Drinkability: I was really hoping to taste more of the wheat ale but instead it just really fit the profile of a barleywine, which is all good of course. It is delicious nonetheless and not overly sweet, making it a bit easier to drink than other barleywines. There is a nice warming alcohol sensation. It’s strong and you have to sip slowly. This bad boy is 11% ABV. I would indulge again.
I’m a little late in the game for this one (only by 2 weeks) but it’s time for a rant. I am a woman and I drink craft beer. I do not need fruity, pink beer to entice me to pick up a six pack. The idea that women need something bright and shiny in order to make a purchase is just down right sexist. What is this pink beer I’m talking about? Molson Coors (the wretched people who own Coors, Keystone, and Blue Moon) have decided to use some “crafty” (get it!) ninja skills to increase beer sales among women by creating pink, clear, and yellow beer. Yes the yellow one looks like piss. (Really bad marketing move on their part.)
The beers will be “sparkling and crisp” with fruity flavors added to the batch. But that’s not all! They’re also low in calories for the weight conscious woman. I have to agree with The Beer Wench that this is an insult to women’s palates. I don’t need flavors of apples and pears to find something delicious. Not to mention I’m just sick of the fact that men don’t think women can “handle” beer. [expletive deleted] I’m sorry, did we time travel back to the 1950’s? Are steak and spicy foods too manly for my dainty taste buds as well? I will not be dragged into this category nor will I be put in the butch category either because I know what good beer tastes like.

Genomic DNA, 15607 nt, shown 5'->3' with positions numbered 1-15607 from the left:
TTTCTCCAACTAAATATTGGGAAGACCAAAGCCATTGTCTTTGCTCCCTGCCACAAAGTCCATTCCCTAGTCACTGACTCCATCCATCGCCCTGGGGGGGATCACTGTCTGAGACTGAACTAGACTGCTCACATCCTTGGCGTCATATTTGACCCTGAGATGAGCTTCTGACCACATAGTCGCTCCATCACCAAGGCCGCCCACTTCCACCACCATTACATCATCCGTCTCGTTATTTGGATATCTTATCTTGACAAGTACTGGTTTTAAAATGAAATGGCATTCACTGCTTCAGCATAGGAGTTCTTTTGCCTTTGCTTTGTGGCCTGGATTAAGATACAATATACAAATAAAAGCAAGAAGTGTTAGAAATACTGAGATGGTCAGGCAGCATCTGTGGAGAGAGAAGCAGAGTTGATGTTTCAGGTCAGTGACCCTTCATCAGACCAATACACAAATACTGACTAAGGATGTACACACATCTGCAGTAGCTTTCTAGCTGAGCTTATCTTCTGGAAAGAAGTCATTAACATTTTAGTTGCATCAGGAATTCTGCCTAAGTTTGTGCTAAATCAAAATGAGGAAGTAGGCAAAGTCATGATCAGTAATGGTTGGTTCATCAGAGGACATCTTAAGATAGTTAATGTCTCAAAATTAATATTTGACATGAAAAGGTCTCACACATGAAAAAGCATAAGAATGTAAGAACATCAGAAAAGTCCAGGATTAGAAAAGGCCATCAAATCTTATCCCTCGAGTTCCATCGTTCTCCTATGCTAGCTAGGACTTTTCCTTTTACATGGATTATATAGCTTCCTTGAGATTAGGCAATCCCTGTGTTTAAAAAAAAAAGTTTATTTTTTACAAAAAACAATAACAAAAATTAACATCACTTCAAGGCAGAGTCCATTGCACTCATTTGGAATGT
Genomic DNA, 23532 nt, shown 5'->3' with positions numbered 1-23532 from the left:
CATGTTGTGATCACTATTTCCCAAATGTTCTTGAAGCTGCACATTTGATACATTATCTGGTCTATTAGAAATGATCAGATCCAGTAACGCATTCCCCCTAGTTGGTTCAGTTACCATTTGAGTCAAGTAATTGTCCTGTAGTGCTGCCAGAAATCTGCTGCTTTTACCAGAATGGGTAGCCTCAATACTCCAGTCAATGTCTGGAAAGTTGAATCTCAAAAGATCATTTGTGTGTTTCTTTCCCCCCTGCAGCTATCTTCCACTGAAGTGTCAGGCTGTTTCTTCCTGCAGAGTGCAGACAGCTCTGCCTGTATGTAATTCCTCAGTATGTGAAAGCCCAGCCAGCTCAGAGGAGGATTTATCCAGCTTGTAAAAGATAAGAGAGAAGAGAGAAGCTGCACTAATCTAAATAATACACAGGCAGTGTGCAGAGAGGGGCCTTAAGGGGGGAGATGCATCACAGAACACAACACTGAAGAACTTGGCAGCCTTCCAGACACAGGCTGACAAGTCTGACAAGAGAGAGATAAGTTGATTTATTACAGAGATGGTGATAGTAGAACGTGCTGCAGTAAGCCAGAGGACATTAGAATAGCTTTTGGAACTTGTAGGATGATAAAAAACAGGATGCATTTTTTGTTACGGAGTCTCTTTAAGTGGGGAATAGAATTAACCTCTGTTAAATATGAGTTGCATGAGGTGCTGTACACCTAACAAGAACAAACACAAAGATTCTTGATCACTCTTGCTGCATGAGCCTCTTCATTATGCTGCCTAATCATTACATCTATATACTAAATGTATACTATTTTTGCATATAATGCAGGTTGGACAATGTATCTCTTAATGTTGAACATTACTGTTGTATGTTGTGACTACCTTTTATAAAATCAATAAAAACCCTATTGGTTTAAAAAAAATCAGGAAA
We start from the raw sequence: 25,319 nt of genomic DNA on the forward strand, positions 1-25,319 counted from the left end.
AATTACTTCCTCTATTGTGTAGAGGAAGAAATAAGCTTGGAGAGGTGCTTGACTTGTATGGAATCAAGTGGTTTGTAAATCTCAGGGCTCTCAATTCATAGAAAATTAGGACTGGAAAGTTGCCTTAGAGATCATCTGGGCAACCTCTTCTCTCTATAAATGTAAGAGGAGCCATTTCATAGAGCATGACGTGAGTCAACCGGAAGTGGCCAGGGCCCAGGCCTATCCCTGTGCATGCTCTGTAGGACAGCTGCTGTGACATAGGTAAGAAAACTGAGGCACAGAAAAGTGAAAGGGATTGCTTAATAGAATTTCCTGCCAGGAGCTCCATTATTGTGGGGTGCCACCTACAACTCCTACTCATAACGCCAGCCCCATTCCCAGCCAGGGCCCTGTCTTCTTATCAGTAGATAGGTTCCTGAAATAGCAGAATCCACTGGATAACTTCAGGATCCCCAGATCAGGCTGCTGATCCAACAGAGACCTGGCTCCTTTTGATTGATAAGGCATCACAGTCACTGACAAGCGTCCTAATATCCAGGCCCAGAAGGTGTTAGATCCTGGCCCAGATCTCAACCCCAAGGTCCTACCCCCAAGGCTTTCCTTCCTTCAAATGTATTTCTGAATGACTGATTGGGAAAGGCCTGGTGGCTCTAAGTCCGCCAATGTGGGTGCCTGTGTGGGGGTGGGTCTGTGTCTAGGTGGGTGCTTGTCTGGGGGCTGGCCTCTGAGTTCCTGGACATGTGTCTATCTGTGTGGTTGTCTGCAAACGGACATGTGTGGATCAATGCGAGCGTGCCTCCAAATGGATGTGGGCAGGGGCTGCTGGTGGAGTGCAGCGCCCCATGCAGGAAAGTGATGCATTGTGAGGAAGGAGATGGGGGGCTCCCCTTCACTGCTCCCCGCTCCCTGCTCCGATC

I drank this beer quite some time ago and although I take pretty good notes, I hope I can still give you guys a good review. Bottom line, I remember really enjoying this beer so fear not beer imbibers! This is the third or fourth Samuel Smith I’ve tasted and I can say without hesitation that I really love and respect this brewery. It’s British so of course it rocks.
Appearance: Copper/straw color with a thick beige/light tan head and light in carbonation.
Smell: Fruity and malty (yum!).
Taste: A very crisp taste and not too complex. There is a very subtle bitterness, but what it lacks in hops it makes up for in sweetness. It tastes fruity and sweet with a nice malt flavor thrown in. It’s very refreshing. Simple, yet delicious. This is what a pale ale should taste like and not the mass market beers in 7-11. It’s so easy to drink that it’s hard to resist not chugging it.
Mouthfeel: Thin, almost watery –which is expected for the style– and light carbonation.
Drinkability: As I just mentioned, this is a very easy beer to drink. Perfect for switching people over to the dark side of craft beer. It’s mild and refreshing taste makes it a summer delight or if you’re not in the mood for a heavy beer. It lives up to the style and as I type this, I wish I had another.